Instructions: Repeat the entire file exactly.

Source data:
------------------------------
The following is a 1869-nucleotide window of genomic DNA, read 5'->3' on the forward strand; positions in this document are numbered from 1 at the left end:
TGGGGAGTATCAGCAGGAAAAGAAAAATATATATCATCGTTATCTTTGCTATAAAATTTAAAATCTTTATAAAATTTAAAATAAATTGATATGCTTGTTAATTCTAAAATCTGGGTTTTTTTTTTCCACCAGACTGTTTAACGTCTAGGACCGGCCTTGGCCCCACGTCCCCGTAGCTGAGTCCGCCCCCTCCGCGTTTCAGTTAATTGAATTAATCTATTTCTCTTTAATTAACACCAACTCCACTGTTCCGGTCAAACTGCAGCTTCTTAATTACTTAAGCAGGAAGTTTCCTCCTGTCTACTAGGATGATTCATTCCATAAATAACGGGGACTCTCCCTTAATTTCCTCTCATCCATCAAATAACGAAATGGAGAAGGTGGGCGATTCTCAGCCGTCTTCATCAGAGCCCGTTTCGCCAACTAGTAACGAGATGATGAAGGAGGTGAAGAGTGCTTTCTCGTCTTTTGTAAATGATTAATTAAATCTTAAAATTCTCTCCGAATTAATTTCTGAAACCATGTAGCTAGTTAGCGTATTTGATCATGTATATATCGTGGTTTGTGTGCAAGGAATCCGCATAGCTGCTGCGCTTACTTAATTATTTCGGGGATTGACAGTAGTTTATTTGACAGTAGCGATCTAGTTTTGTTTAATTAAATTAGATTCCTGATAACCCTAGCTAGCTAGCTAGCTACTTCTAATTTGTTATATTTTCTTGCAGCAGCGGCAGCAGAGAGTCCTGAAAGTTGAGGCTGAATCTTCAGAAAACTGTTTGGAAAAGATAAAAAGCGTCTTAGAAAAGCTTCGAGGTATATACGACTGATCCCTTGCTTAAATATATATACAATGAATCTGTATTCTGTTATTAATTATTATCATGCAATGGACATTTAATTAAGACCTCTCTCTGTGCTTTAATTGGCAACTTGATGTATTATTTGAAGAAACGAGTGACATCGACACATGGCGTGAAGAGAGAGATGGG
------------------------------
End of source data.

The following is a 1869-nucleotide window of genomic DNA, read 5'->3' on the forward strand; positions in this document are numbered from 1 at the left end:
TGGGGAGTATCAGCAGGAAAAGAAAAATATATATCATCGTTATCTTTGCTATAAAATTTAAAATCTTTATAAAATTTAAAATAAATTGATATGCTTGTTAATTCTAAAATCTGGGTTTTTTTTTTCCACCAGACTGTTTAACGTCTAGGACCGGCCTTGGCCCCACGTCCCCGTAGCTGAGTCCGCCCCCTCCGCGTTTCAGTTAATTGAATTAATCTATTTCTCTTTAATTAACACCAACTCCACTGTTCCGGTCAAACTGCAGCTTCTTAATTACTTAAGCAGGAAGTTTCCTCCTGTCTACTAGGATGATTCATTCCATAAATAACGGGGACTCTCCCTTAATTTCCTCTCATCCATCAAATAACGAAATGGAGAAGGTGGGCGATTCTCAGCCGTCTTCATCAGAGCCCGTTTCGCCAACTAGTAACGAGATGATGAAGGAGGTGAAGAGTGCTTTCTCGTCTTTTGTAAATGATTAATTAAATCTTAAAATTCTCTCCGAATTAATTTCTGAAACCATGTAGCTAGTTAGCGTATTTGATCATGTATATATCGTGGTTTGTGTGCAAGGAATCCGCATAGCTGCTGCGCTTACTTAATTATTTCGGGGATTGACAGTAGTTTATTTGACAGTAGCGATCTAGTTTTGTTTAATTAAATTAGATTCCTGATAACCCTAGCTAGCTAGCTAGCTACTTCTAATTTGTTATATTTTCTTGCAGCAGCGGCAGCAGAGAGTCCTGAAAGTTGAGGCTGAATCTTCAGAAAACTGTTTGGAAAAGATAAAAAGCGTCTTAGAAAAGCTTCGAGGTATATACGACTGATCCCTTGCTTAAATATATATACAATGAATCTGTATTCTGTTATTAATTATTATCATGCAATGGACATTTAATTAAGACCTCTCTCTGTGCTTTAATTGGCAACTTGATGTATTATTTGAAGAAACGAGTGACATCGACACATGGCGTGAAGAGAGAGATGGG